Atomic Blonde is a stylistic showcase for director David Leitch and star Charlize Theron, a bruising and beautiful ballet of brutality with a killer soundtrack. Atomic Blonde is a film set in a funhouse mirror version of Berlin in November 1989, a movie that argues its location is more a state of mind than a physical place. The violence in Atomic Blonde is visceral, the mood tangible, the soundtrack delectable. Atomic Blonde is a feast for the senses.

Seeing red.

However, Atomic Blonde also makes next to no sense. The film is an action movie dressed in the attire of a nihilistic espionage thriller, and a little narrative confusion inevitably comes with the territory. These films are all but obligated to have twists and betrayals, macguffins and revelations, switches and levers. Atomic Blonde embraces that zany approach to plot and structure with relish. However, the problem with Atomic Blonde is more fundamental than all that. It often struggles to remain coherent from one scene to the next, from one set piece to another.

Atomic Blonde is beautiful chaos, an exploding collage that probably didn’t make any sense to begin with.

Putting her turtleneck on the line.

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Star Trek: Deep Space Nine – Bar Association (Review)

This February and March, we’re taking a look at the 1995 to 1996 season of Star Trek, including Star Trek: Deep Space Nine and Star Trek: Voyager. Check back daily Tuesday through Friday for the latest review.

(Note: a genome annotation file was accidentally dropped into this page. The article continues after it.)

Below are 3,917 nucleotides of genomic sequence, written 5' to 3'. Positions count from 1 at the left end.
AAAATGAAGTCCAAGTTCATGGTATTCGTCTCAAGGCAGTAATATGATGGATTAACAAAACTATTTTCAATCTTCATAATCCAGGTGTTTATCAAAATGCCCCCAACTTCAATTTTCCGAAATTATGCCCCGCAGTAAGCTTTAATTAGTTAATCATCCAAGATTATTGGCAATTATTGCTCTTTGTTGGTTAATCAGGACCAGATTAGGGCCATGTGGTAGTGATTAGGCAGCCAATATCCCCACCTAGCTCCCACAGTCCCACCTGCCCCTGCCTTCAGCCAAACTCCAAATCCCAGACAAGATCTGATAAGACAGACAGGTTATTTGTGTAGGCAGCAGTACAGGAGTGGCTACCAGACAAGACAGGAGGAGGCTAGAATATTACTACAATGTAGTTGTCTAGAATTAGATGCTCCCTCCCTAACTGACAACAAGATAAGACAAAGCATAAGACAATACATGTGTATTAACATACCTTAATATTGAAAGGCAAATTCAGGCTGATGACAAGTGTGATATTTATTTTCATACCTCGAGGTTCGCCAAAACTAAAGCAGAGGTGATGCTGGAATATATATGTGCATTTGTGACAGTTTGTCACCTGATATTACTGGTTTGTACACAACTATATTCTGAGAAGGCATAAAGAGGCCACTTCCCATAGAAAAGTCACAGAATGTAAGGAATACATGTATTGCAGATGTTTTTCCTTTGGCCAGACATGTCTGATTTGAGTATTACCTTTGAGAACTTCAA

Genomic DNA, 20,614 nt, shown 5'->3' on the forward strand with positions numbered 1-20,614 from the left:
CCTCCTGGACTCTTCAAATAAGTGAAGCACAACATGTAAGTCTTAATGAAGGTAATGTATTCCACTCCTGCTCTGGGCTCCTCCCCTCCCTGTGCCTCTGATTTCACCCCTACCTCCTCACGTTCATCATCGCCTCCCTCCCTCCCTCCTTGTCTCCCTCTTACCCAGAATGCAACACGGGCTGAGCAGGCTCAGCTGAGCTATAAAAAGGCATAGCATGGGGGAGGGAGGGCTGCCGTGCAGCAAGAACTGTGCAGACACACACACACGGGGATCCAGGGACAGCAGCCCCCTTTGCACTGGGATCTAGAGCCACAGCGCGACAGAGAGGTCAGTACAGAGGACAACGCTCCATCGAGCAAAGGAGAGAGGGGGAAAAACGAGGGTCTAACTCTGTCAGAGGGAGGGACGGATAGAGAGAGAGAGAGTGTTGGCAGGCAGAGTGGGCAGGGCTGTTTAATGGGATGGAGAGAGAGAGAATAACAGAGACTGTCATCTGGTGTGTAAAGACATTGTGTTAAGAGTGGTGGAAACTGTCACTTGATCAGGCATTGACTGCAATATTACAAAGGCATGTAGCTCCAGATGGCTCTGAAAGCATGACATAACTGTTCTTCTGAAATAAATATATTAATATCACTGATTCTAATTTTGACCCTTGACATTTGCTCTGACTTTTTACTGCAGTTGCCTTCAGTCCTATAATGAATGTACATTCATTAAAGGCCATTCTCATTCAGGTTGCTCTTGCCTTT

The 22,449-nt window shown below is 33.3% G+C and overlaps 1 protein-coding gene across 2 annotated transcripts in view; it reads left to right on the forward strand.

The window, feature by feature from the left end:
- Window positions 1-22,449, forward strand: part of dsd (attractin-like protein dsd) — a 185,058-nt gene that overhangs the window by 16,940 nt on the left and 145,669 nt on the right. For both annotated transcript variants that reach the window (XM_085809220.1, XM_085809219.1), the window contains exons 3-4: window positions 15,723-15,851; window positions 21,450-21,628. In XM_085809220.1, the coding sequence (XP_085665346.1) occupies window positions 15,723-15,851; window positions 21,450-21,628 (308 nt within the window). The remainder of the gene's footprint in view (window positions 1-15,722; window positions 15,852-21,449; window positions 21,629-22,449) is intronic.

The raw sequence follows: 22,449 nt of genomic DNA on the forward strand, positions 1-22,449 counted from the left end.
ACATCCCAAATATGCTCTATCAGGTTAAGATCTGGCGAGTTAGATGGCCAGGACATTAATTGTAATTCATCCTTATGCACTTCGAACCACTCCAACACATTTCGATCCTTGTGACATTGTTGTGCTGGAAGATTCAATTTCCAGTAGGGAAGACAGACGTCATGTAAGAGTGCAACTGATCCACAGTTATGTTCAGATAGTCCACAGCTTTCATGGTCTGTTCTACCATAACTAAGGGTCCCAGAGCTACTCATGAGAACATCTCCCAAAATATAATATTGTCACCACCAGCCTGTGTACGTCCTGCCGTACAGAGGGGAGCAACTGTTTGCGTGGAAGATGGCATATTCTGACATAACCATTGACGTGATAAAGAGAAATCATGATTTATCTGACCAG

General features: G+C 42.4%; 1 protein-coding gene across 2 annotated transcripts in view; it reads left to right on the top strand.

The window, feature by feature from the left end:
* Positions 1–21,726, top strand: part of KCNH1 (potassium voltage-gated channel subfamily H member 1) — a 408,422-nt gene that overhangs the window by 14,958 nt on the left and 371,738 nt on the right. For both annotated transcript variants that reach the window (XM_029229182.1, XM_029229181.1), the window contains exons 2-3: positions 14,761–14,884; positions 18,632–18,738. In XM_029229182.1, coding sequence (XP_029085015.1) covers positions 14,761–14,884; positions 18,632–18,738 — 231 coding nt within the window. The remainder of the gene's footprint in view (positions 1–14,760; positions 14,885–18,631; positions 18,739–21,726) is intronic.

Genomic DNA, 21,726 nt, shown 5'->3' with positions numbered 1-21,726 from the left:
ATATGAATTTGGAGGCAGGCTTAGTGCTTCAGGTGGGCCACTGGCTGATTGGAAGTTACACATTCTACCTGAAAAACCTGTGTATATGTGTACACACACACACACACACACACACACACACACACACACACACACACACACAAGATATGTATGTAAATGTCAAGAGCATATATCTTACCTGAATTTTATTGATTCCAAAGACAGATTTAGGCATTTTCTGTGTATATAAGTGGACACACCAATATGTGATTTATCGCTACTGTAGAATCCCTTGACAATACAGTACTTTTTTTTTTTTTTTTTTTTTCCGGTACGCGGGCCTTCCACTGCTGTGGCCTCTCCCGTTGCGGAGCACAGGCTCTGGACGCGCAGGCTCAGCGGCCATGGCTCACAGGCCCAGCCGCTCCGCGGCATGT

The politics of Star Trek can occasionally be difficult to pin down.

There are obvious reasons for this, of course. Television is a collaborative medium, the result of lots of different creative voices. It is hard to argue that Star Trek has an consistent set of politics, because those creative voices have very different politics. Even on the original show, episodes like Errand of Mercy and The Omega Glory suggested that Gene L. Coon and Gene Roddenberry had very different perspectives on the Vietnam War. Certainly, Star Trek: The Next Generation and Star Trek: Deep Space Nine have very different viewpoints.

Don't beat yourself up, Quark...

Don’t beat yourself up, Quark. We have some Nausicaans to do it for you.

However, it is also the case that the franchise has always been quite careful when engaging with political discourse, particularly in the context of its nineties incarnation. The myth of Star Trek paints the show as progressive and liberal, but the truth is that the series rarely broke new ground in the nineties and into the new millennium. Episodes like Rejoined and Judgment were very much the exception rather than the rule, engaging with big political and social issues in a very clear manner. A lot of the time, the franchise played it fairly safe.

That is part of what makes Bar Association such an interesting episode of television. As with Rejoined, there is a sense that the Star Trek franchise should take the liberal politics of Bar Association for granted. After all, while there is some ambiguity as to exactly what form of economic theory is employed by the Federation, it certainly isn’t capitalism. However, it is interesting to hear the franchise (perhaps literally in this case) put its money where its mouth is, allowing a major character to quote Marx and Engels.

Strike while the bar is hot...

Strike while the bar is hot…